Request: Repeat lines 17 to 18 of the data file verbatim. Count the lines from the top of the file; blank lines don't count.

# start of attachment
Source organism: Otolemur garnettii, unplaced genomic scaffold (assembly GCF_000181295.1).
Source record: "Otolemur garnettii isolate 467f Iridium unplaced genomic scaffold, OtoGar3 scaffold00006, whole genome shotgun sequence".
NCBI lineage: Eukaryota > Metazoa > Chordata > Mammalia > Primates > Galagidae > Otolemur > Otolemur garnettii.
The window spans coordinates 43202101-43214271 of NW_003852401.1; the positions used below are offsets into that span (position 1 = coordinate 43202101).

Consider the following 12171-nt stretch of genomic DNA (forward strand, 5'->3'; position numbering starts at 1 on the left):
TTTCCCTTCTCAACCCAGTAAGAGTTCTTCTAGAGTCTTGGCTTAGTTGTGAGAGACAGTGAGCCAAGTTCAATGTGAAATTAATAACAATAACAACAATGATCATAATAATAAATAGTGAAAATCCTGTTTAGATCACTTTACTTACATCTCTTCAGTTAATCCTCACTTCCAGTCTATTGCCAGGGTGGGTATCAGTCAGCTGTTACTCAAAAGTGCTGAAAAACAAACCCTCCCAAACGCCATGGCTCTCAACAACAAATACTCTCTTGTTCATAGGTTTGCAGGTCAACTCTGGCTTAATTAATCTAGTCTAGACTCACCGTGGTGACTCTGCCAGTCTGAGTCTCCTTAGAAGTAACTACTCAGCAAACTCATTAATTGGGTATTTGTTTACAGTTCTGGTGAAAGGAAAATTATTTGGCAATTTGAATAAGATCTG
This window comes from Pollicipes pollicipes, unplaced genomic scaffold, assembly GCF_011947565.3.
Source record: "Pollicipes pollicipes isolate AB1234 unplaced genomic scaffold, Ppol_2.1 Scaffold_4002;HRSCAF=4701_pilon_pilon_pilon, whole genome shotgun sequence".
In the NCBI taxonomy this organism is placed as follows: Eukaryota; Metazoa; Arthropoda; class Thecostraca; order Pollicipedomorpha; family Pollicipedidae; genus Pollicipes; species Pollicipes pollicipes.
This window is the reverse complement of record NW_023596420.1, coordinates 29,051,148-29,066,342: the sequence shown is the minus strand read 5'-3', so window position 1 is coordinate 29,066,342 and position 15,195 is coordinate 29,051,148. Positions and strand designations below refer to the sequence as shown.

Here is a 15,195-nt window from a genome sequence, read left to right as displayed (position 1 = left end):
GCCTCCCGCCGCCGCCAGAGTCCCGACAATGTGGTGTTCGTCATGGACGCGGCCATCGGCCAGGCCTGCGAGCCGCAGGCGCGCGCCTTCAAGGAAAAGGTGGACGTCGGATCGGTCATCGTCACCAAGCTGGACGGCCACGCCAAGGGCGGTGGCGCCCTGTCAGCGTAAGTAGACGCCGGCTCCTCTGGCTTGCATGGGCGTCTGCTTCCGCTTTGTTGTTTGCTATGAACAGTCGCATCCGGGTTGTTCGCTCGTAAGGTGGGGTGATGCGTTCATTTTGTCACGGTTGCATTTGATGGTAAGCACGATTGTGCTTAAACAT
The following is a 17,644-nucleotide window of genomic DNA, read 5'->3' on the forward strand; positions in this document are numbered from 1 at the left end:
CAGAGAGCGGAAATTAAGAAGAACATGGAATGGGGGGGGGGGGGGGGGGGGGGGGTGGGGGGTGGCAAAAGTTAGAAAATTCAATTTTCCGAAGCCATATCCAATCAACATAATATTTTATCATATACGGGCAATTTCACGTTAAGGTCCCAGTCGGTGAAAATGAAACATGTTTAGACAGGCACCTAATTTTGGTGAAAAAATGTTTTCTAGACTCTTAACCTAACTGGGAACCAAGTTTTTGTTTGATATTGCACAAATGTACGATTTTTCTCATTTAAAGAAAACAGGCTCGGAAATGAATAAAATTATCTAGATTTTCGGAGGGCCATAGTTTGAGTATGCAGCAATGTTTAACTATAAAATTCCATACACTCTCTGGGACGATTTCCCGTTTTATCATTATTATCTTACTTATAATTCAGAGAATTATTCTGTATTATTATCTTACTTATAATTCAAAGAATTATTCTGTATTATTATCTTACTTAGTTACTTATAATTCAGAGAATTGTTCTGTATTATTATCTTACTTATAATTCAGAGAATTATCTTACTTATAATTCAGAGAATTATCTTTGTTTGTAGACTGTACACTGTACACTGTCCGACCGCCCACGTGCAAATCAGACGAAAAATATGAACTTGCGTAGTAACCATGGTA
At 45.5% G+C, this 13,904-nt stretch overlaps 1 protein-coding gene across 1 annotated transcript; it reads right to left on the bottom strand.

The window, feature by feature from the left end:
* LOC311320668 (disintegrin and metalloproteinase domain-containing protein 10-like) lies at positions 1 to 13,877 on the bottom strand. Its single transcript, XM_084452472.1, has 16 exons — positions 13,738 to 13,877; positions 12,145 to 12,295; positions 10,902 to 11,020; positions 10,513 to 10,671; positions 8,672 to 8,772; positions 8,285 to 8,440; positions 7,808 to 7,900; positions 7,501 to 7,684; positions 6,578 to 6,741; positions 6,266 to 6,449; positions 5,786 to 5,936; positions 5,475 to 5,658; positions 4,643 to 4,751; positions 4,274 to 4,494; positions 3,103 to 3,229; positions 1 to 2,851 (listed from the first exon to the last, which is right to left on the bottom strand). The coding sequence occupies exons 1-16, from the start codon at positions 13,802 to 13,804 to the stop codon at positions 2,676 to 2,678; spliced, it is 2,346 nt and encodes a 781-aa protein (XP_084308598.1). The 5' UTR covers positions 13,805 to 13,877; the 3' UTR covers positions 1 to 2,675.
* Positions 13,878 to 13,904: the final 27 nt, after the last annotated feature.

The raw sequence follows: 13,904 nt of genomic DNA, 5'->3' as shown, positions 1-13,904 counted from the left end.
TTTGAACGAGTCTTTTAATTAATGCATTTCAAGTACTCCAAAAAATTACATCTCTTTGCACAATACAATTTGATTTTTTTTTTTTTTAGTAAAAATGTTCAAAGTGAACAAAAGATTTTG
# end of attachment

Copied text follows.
* LOC311320668 (disintegrin and metalloproteinase domain-containing protein 10-like) lies at positions 1 to 13,877 on the bottom strand. Its single transcript, XM_084452472.1, has 16 exons — positions 13,738 to 13,877; positions 12,145 to 12,295; positions 10,902 to 11,020; positions 10,513 to 10,671; positions 8,672 to 8,772; positions 8,285 to 8,440; positions 7,808 to 7,900; positions 7,501 to 7,684; positions 6,578 to 6,741; positions 6,266 to 6,449; positions 5,786 to 5,936; positions 5,475 to 5,658; positions 4,643 to 4,751; positions 4,274 to 4,494; positions 3,103 to 3,229; positions 1 to 2,851 (listed from the first exon to the last, which is right to left on the bottom strand). The coding sequence occupies exons 1-16, from the start codon at positions 13,802 to 13,804 to the stop codon at positions 2,676 to 2,678; spliced, it is 2,346 nt and encodes a 781-aa protein (XP_084308598.1). The 5' UTR covers positions 13,805 to 13,877; the 3' UTR covers positions 1 to 2,675.
* Positions 13,878 to 13,904: the final 27 nt, after the last annotated feature.